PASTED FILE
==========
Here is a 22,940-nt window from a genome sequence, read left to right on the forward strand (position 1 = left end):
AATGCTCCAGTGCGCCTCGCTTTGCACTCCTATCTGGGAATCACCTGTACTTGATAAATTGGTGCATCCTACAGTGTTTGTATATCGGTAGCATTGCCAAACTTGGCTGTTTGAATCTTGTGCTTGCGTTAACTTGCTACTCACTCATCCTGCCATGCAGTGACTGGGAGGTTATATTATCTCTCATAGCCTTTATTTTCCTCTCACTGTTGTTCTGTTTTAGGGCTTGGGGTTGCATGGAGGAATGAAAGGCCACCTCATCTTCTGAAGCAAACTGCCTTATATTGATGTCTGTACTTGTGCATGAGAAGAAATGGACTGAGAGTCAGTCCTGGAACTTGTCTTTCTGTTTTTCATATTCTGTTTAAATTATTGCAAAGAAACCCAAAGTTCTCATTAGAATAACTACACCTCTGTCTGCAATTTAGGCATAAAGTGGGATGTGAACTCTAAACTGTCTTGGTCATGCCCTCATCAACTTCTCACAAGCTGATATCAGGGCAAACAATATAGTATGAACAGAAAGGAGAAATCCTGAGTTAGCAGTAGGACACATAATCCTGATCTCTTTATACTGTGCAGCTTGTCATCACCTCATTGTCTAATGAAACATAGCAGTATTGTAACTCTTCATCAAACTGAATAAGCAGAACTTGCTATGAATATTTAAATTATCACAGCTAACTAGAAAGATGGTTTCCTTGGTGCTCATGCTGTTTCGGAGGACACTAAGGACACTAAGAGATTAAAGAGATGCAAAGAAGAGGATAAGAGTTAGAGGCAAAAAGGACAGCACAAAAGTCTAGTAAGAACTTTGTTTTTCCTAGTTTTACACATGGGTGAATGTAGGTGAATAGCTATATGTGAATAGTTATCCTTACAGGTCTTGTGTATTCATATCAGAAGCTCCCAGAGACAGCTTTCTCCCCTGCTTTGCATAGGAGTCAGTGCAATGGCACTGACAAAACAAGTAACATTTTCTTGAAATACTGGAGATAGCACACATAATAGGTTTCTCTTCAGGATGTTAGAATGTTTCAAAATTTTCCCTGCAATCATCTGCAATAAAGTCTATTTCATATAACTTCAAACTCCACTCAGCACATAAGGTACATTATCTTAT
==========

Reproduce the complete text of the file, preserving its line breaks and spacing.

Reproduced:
Here is a 22,940-nt window from a genome sequence, read left to right on the forward strand (position 1 = left end):
AATGCTCCAGTGCGCCTCGCTTTGCACTCCTATCTGGGAATCACCTGTACTTGATAAATTGGTGCATCCTACAGTGTTTGTATATCGGTAGCATTGCCAAACTTGGCTGTTTGAATCTTGTGCTTGCGTTAACTTGCTACTCACTCATCCTGCCATGCAGTGACTGGGAGGTTATATTATCTCTCATAGCCTTTATTTTCCTCTCACTGTTGTTCTGTTTTAGGGCTTGGGGTTGCATGGAGGAATGAAAGGCCACCTCATCTTCTGAAGCAAACTGCCTTATATTGATGTCTGTACTTGTGCATGAGAAGAAATGGACTGAGAGTCAGTCCTGGAACTTGTCTTTCTGTTTTTCATATTCTGTTTAAATTATTGCAAAGAAACCCAAAGTTCTCATTAGAATAACTACACCTCTGTCTGCAATTTAGGCATAAAGTGGGATGTGAACTCTAAACTGTCTTGGTCATGCCCTCATCAACTTCTCACAAGCTGATATCAGGGCAAACAATATAGTATGAACAGAAAGGAGAAATCCTGAGTTAGCAGTAGGACACATAATCCTGATCTCTTTATACTGTGCAGCTTGTCATCACCTCATTGTCTAATGAAACATAGCAGTATTGTAACTCTTCATCAAACTGAATAAGCAGAACTTGCTATGAATATTTAAATTATCACAGCTAACTAGAAAGATGGTTTCCTTGGTGCTCATGCTGTTTCGGAGGACACTAAGGACACTAAGAGATTAAAGAGATGCAAAGAAGAGGATAAGAGTTAGAGGCAAAAAGGACAGCACAAAAGTCTAGTAAGAACTTTGTTTTTCCTAGTTTTACACATGGGTGAATGTAGGTGAATAGCTATATGTGAATAGTTATCCTTACAGGTCTTGTGTATTCATATCAGAAGCTCCCAGAGACAGCTTTCTCCCCTGCTTTGCATAGGAGTCAGTGCAATGGCACTGACAAAACAAGTAACATTTTCTTGAAATACTGGAGATAGCACACATAATAGGTTTCTCTTCAGGATGTTAGAATGTTTCAAAATTTTCCCTGCAATCATCTGCAATAAAGTCTATTTCATATAACTTCAAACTCCACTCAGCACATAAGGTACATTATCTTAT